Reading Cary Wolfe’s seminal work “What is Posthumanism?”, a term you might come across on more than a couple handful of occasions is “decentering”— pretty much without fault of “the human” in relation to X (evolution, technology, language etc.). Wolfe builds his take of the posthumanist stance most markedly on the shoulders of post-structuralism (most explicitly Derrida, but Foucault and Lacan also figure to a large degree) and system’s theory (here almost exclusively second order system’s theory as advocated by German sociologist Niklas Luhmann)—so it’s with these kind of co-ordinates that this decentering be understood.
“… On-Demand French Alp flavour, topical opiods…
… Pools of infinity, loops on repeat, dark ecology gang bang…
… Reacting on X…
… Have a taste.”
– “Announcer”, The Weather is too Predictable
Visiting the exhibition The Weather is too Predictable by the Aarhus based “exhibitions-phenomenon” (their own term) Piscine, one gradually becomes aware of a certain, perhaps slightly un-nerving, absence. The neat rows of office water dispensers stacked on made-to-order metal shelves, the luxury coated media gloss announcements that permeate the space—even the very water on offer; all little by little give an air of a welcome which is ambivalent, to say the least. The shelves do in fact tower above you, well out of reach of the most generously built of us. The voice that glides about the room (mediated through surface transducers by the dispensers and their liquid contents) not only raises questions as to its origins (who is speaking? About what, exactly? Is she/he a man or a woman? Is it even an “actual person”? Who/what is the transmitter of these disjointed pseudo-commercial messages?), parts of it literally fracture and scatter about the space between sentences, synthetic shadows of itself that trail and coil about the otherwise sanguine announcements. “Have a taste!” the voice exclaims, emanating from seemingly every corner of the room. Follow these directions and you’ll realize that the water carries a foul, markedly medicinal aftertaste— and thus you’re left to wonder just what chemical compound you’ve just let into your body, and quite generally how to locate yourself in relation to, well, most everything about you.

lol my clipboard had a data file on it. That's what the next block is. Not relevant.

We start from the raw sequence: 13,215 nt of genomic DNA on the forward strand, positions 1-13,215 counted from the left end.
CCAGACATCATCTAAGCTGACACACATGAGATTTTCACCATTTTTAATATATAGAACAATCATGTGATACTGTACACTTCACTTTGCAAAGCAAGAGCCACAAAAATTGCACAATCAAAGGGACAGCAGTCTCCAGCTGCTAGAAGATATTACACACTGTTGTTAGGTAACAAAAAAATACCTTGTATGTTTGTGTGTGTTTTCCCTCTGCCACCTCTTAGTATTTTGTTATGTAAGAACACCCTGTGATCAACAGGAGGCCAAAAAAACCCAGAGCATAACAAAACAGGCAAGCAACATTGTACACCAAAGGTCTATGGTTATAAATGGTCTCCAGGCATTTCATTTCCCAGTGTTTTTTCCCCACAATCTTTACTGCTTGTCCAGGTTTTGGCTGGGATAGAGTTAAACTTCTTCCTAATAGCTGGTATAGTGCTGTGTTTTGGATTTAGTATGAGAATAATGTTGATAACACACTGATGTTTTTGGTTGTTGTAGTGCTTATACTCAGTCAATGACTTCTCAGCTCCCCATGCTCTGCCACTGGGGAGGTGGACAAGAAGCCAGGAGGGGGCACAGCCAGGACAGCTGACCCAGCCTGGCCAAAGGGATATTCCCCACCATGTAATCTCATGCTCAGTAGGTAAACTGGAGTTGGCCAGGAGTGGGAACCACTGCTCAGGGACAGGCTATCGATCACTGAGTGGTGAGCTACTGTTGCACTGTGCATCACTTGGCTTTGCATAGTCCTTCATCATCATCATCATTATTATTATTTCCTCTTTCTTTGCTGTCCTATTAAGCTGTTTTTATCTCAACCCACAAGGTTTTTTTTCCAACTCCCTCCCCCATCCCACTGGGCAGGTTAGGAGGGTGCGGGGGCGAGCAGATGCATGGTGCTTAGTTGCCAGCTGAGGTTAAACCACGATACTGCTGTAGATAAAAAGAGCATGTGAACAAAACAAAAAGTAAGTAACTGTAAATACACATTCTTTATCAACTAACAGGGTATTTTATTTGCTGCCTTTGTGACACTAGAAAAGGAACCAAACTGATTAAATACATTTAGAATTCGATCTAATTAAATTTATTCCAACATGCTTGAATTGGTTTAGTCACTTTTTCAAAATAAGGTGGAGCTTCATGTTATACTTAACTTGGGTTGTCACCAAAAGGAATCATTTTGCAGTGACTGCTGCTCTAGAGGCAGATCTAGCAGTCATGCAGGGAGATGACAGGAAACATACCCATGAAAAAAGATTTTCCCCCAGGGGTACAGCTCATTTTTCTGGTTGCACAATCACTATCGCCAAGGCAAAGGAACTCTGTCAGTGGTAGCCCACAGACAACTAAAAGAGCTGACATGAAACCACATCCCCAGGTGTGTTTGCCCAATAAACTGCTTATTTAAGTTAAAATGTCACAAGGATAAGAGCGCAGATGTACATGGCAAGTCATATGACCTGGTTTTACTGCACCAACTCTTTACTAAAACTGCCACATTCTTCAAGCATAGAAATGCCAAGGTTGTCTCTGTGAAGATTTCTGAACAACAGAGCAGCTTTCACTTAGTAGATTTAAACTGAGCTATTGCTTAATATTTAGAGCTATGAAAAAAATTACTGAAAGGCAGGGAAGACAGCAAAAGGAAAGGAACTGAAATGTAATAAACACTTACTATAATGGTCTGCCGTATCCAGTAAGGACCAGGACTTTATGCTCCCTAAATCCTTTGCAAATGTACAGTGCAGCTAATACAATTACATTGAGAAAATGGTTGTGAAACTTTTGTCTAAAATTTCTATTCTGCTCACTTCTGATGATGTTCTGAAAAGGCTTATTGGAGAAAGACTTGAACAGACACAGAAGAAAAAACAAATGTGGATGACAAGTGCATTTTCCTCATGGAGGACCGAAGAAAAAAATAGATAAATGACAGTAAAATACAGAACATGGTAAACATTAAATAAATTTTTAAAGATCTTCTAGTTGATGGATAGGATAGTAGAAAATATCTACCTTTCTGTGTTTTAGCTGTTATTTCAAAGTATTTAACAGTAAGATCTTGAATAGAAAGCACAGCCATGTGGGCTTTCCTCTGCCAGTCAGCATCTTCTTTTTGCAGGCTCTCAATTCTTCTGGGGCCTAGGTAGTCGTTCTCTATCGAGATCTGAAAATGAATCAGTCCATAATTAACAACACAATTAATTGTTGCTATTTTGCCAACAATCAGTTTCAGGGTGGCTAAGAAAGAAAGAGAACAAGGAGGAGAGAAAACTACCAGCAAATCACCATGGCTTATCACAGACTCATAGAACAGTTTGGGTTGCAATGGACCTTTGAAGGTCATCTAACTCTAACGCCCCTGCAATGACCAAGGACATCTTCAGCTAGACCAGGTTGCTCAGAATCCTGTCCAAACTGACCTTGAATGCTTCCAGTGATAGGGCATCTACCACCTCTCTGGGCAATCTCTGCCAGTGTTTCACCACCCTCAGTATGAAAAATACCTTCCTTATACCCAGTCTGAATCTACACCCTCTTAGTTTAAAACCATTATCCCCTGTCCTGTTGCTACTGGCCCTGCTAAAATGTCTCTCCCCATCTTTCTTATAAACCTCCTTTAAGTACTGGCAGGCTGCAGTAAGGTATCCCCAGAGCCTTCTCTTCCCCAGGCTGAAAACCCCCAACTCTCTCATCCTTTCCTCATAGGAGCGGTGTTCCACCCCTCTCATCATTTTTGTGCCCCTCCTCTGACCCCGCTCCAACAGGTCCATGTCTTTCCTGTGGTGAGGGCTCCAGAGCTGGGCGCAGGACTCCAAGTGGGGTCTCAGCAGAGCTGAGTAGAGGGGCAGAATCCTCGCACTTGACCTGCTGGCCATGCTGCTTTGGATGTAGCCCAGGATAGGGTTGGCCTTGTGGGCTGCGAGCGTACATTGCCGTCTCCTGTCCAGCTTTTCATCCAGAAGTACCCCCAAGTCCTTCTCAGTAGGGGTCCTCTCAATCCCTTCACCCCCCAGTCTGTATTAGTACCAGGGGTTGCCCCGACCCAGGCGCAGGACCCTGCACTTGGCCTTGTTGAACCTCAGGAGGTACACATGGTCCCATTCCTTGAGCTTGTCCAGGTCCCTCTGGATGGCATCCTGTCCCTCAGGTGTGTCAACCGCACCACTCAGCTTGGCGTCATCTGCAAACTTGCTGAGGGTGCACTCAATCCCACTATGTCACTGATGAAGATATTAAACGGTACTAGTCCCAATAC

Keys to the work’s disconcerting effect is in my mind first, that although it at first impression offers itself up with abandon, you slowly but surely realize that what you’re reading in the end is not so much content of the work, but rather absences. What at first seems wholly directed towards you, The Visitor, with time appears rather to be directed untoward some Other. Second, in leaving this shift of perception in the ears and eyes of the beholder, the work doesn’t lend itself to be reduced to a mere symbol of systems (and doesn’t thus place the observer in some transcendental position from which nothing is hidden, from which the work sprawls out before you just waiting to be deciphered). To borrow a train of thought from Luhmann, it insists on not unfolding only as communication, but irritates, if you will, the relation between perception and that communication (Luhmann, 2000). The visitor is allowed gradually to decenter herself, in a process which ultimately renders the familiar (perhaps even, the self) as perplexingly strange and other.
Cary Wolfe, What is Posthumanism?, University of Minnesota Press, 2010.
Niklas Luhmann, Art as a Social System, trans. Eva M. Knodt, Stanford University Press, 2010.
http://piscine.dk/theweatheristoopredictable/ (Accessed on October 7th, 2016)